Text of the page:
Students across the state are wrapping up a week of State of Texas Assessments of Academic Readiness (STAAR) tests.
Meanwhile Lewisville ISD officials are supporting legislation that would address one thing they say is unfair about the assessments.
Trustee Kristi Hassett on Tuesday spoke in front of a House Committee to show support for House Bill 4242, which is one of several bills that aims to address the readability of certain tests.
LISD and other districts around the state have long opposed the use of the STAAR test as a graduation requirement and a factor in district/campus ratings.
Among their concerns – and a key point Hassett made to the committee – is the test’s readability level does not align with the grade level being tested.
“STAAR was not designed to determine reading level,” Hassett said. “The STAAR’s purpose is to test grade level skills and grade level knowledge.”
Hassett referenced three outside studies that looked at the readability on the STAAR reading test in grades three through eight. Two of those were conducted by Professor Susan Szabo and Associate Professor Becky Barton Sinclair of Texas A&M University-Commerce in 2012 and 2019.
The studies indicated the readability level is between one and three grade levels above the tested level.
For example, the study found that in the third-grade reading exam the readability for the first passage was at the fourth-grade level, the second one was at sixth-grade and the third one was at seventh-grade.
The study also indicated readability levels for the eighth-grade reading exam ranged from fifth grade to 11th grade.
“As a mom, I don’t want that test being at the fifth-grade level,” Hassett said. “I don’t want it being at the 11th-grade level, either.”
HB 4242, authored by Rep. Diego Bernal (D-San Antonio), calls for a variety of measures, including an independent audit by qualified teachers with Texas teaching experience into readability within grade level of the STAAR test. The evaluation for the 2018-19 and 2019-20 tests would have to be complete by Nov. 1.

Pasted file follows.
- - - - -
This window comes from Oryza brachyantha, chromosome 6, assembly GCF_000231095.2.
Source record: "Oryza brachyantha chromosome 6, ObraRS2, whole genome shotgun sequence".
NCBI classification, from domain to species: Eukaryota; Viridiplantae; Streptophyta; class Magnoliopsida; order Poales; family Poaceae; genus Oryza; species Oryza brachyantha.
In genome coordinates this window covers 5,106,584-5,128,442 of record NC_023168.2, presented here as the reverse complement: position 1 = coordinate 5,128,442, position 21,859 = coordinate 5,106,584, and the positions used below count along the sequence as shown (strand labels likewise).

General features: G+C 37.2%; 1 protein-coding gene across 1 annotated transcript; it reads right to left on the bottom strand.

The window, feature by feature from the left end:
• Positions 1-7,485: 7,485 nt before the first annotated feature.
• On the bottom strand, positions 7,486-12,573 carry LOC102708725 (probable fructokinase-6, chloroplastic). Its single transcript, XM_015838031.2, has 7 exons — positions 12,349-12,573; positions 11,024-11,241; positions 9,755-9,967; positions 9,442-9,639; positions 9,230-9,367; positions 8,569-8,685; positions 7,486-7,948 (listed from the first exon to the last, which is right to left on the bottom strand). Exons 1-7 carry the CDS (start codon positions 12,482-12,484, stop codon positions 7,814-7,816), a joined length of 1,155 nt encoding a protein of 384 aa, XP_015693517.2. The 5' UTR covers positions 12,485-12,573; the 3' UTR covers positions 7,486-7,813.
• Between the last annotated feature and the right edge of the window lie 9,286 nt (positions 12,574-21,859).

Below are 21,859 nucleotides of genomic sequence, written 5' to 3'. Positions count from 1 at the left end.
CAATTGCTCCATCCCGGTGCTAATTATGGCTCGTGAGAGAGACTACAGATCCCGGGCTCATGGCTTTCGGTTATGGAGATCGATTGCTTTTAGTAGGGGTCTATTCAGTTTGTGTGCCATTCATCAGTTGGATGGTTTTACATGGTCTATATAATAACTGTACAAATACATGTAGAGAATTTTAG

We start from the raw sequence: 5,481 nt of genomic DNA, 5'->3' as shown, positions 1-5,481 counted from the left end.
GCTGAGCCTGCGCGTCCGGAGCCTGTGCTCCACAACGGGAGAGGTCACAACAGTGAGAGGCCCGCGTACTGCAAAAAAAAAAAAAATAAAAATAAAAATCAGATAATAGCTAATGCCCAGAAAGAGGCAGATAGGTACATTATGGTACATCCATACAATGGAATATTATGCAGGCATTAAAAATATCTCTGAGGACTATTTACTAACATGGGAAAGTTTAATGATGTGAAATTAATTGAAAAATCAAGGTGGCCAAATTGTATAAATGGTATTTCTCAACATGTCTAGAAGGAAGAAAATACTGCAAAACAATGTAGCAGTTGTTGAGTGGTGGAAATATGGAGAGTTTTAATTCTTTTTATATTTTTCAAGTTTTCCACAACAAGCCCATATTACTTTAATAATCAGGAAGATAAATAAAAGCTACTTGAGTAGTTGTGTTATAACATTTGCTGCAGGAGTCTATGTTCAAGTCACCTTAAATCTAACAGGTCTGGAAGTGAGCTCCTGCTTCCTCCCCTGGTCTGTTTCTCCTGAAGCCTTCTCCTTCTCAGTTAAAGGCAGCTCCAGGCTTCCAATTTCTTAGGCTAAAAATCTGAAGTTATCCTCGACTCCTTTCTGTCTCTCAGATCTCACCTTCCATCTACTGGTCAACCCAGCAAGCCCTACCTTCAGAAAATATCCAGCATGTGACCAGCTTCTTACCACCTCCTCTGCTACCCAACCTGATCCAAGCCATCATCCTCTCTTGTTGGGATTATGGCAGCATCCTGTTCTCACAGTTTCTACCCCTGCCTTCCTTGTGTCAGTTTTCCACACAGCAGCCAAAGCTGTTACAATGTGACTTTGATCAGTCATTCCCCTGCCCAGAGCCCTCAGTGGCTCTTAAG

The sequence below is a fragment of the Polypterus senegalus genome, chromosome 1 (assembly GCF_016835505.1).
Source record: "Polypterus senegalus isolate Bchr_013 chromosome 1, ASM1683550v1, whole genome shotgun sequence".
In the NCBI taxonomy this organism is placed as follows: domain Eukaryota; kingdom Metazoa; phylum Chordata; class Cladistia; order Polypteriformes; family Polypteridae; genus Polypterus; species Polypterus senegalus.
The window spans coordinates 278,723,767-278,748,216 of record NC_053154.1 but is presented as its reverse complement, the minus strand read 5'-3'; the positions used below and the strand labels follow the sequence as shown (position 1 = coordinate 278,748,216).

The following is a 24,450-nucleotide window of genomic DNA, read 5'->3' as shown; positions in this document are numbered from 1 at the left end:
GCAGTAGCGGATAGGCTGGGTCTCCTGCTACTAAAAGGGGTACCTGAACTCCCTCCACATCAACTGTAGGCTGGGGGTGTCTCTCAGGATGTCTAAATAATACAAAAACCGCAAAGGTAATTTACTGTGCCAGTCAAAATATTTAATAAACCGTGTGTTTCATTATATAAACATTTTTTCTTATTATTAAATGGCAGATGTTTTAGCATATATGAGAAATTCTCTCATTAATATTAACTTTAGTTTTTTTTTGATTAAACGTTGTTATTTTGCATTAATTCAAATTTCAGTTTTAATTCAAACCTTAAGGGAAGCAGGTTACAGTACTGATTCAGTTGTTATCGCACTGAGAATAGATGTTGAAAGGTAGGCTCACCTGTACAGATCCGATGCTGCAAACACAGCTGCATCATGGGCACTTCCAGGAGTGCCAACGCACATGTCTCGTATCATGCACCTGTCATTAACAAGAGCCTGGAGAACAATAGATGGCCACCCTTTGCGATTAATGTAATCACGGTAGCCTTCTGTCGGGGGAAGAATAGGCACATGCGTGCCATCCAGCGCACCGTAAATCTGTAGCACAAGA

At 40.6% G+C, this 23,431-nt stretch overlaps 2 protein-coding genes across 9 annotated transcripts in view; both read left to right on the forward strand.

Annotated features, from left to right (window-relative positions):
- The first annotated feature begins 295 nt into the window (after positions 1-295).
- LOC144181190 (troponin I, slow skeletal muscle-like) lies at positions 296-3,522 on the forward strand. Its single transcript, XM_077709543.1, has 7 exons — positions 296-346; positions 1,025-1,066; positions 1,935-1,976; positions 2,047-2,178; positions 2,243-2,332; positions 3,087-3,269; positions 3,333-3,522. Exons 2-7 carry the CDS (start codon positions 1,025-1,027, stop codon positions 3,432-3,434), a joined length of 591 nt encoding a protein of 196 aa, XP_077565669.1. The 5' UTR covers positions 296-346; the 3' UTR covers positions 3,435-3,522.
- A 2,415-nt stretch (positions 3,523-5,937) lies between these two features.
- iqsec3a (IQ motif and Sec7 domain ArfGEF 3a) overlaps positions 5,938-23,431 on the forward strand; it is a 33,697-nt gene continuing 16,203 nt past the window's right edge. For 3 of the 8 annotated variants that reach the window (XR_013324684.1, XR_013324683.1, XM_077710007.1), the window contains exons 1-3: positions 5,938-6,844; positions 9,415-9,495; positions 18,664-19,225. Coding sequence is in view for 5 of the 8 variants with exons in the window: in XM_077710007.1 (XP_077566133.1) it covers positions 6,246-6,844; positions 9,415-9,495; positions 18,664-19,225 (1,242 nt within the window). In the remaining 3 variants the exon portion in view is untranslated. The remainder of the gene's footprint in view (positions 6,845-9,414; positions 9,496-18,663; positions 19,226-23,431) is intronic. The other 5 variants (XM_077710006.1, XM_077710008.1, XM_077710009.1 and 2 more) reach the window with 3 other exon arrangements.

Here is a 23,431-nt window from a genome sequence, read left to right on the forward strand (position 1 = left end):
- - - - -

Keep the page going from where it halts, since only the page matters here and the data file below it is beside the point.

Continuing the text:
The bill mandates students would not face sanctions based on their performance of the 2018-19 test, such as not being able to graduate because they didn’t pass the STAAR.
And there would be a moratorium on the STAAR in 2019-20 until it is determined by an outside agency that it teaches Texas Essential Knowledge and Skills (TEKS) at the appropriate grade level.
“When a student sees that they don’t pass, it can be detrimental to them,” Hassett said.
Hassett said she’s hopeful HB 4242 passes and is encouraged that the House gave heavy support for an amendment to HB 1 that calls for an audit specifically to third-grade STAAR.
“It shows they understand the issue of readability,” Hassett said.
LISD plans to vote on a resolution Monday that supports the components of HB 4242.
“LISD has long been an advocate for meaningful reform to the state’s accountability system,” said Superintendent Kevin Rogers. “We support any efforts to ensure the tests required by the state are valid instruments that assess what they are intended to assess. HB 4242 is certainly a step in the right direction.”